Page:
Ballooning Mitral Valve Syndrome

Below you will find more information about Ballooning Mitral Valve Syndrome from Medigest. If you believe that you are suffering from any of the symptoms of Ballooning Mitral Valve Syndrome it is important that you obtain an accurate diagnosis from a medical professional to ensure that you obtain the correct medication or treatment for your condition. There are medical conditions that carry similar symptoms associated with Ballooning Mitral Valve Syndrome and therefore the information provided by Medigest is offered as a guideline only and should never be used in preference to seeking professional medical advice. The information relating to Ballooning Mitral Valve Syndrome comes from a third party source and Medigest will not be held liable for any inaccuracies relating to the information shown.


Ballooning mitral valve syndrome is a relatively common heart defect characterized by the failure of the mitral valve between the left ventricle and the left atrium to close properly. It is also called mitral valve prolapse or MVP.


Ballooning mitral valve syndrome may be diagnosed at any age through a routine stethoscope examination of the patient's heart. To confirm the diagnosis, an echocardiogram may be done.


In asymptomatic patients, ballooning mitral valve syndrome does not require treatment. If the patient develops symptoms, however, physicians may recommend medications to treat associated chest paint, heart rhythm abnormalities, and other complications. Some of these drugs include beta blockers, aspirins, and anticoagulants. In some cases, the disease may need to be treated surgically with a valve repair or valve replacement procedure.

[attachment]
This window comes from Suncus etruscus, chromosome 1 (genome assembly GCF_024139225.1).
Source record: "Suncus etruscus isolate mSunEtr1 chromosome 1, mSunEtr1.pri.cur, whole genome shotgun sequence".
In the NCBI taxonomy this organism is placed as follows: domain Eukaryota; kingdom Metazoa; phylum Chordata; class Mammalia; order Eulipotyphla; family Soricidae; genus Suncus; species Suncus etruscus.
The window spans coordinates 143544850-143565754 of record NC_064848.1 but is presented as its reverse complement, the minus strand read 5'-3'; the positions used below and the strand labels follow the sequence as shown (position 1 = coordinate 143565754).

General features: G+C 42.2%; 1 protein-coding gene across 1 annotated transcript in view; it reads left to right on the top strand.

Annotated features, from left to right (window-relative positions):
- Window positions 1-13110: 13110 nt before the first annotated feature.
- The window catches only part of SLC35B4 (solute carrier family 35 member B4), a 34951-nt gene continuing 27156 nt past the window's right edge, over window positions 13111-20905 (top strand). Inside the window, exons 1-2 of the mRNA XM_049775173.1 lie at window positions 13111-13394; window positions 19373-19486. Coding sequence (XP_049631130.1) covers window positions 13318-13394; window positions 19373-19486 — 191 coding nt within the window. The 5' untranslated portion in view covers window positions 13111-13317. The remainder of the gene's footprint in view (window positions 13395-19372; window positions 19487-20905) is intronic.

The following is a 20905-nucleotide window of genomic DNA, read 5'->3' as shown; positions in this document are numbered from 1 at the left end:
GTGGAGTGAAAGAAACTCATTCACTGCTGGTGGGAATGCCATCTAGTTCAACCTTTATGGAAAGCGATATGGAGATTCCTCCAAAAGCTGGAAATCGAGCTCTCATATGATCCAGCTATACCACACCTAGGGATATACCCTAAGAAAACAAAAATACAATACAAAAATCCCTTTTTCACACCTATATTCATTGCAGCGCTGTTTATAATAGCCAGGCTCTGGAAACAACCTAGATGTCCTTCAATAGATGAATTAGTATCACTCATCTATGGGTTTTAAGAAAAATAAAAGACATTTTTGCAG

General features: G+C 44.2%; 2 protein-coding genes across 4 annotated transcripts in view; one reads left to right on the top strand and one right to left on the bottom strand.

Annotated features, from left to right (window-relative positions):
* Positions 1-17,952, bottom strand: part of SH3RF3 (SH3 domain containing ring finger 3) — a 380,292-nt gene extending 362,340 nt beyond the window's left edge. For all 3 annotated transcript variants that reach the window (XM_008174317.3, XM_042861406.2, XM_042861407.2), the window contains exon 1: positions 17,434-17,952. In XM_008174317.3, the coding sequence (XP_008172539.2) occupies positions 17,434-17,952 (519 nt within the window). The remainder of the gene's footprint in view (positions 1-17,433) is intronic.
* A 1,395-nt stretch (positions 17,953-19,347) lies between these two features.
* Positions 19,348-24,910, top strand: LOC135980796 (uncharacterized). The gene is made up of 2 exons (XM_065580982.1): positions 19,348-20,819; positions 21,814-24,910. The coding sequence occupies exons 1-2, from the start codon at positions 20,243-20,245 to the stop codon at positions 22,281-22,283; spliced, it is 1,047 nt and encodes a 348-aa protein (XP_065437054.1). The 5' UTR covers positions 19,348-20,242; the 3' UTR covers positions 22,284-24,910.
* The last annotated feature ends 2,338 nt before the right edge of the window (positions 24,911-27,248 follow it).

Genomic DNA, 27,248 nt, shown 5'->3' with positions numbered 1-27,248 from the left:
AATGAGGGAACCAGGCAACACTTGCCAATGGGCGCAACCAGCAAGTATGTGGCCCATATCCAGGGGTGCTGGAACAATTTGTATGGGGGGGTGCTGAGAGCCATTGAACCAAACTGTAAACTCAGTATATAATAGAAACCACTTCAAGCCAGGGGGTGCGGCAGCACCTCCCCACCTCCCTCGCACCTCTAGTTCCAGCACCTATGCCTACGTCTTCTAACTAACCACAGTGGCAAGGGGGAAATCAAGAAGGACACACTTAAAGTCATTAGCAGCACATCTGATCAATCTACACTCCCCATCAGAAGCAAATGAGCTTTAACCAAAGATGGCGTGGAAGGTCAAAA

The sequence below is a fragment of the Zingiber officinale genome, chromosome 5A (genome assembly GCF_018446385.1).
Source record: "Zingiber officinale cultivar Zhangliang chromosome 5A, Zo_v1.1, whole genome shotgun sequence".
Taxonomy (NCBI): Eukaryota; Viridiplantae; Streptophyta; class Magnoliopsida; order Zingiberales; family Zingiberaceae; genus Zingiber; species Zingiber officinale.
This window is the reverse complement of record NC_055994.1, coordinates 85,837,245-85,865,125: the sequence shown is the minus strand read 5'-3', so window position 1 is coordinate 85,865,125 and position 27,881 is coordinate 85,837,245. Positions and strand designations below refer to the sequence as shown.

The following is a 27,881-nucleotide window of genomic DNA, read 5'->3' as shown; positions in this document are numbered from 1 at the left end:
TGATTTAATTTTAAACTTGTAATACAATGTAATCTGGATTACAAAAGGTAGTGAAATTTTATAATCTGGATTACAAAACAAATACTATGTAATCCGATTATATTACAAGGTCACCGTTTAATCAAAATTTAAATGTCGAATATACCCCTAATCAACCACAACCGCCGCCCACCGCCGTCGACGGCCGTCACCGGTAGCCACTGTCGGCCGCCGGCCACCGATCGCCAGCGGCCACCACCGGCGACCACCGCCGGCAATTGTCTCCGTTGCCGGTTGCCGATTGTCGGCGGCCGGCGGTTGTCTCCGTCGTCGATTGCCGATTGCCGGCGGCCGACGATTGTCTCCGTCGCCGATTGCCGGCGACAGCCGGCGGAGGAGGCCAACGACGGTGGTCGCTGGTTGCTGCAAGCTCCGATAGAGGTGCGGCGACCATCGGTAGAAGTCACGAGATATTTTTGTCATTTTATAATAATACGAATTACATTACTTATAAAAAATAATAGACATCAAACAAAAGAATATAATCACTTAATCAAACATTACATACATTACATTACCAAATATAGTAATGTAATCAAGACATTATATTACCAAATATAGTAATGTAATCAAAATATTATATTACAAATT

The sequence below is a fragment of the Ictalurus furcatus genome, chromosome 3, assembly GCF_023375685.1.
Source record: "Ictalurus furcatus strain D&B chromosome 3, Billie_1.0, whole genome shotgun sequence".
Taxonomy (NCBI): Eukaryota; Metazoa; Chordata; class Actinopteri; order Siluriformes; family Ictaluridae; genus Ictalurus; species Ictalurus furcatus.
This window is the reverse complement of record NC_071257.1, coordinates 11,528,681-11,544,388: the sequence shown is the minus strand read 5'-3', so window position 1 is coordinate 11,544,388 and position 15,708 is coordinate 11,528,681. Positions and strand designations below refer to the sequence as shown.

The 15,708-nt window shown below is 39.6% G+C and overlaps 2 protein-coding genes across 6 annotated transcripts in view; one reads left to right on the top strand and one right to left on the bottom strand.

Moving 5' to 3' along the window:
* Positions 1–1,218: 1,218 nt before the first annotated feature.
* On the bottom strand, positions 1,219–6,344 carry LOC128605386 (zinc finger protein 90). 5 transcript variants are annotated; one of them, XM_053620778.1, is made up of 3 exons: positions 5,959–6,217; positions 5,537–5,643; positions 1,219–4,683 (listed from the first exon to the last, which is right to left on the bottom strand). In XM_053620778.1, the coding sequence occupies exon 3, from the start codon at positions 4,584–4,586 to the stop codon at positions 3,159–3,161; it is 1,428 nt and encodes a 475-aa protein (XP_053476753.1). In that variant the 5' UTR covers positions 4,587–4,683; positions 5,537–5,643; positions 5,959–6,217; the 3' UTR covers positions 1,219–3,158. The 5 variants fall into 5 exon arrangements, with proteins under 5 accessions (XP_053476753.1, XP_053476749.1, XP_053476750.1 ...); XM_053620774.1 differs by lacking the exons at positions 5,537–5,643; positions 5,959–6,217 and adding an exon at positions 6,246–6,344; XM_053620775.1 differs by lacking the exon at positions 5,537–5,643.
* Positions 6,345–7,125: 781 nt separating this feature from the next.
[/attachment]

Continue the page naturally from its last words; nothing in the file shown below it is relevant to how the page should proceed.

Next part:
Symptoms and Signs

Ballooning mitral valve syndrome is asymptomatic and harmless in most cases. However, there are cases where the disease progresses with symptoms such as: arrhythmia or irregular heartbeats; a feeling of lightheadedness or dizziness; shortness of breath and breathing difficulties; fatigue and weakness; as well as chest pains that are not related to heart attack or any coronary heart condition. These symptoms are usually mild at the onset and develop gradually though time.


If the heart is functioning normally, the mitral valve closes when the left ventricle contracts to prevent blood flow into the left atrium. In patients with ballooning mitral valve syndrome, the mitral valve malfunctions and fails to close. The condition may be caused by abnormalities in the mitral valve, including the presence of extra tissue, which keep the valve from closing properly. This disease is believed to be hereditary.

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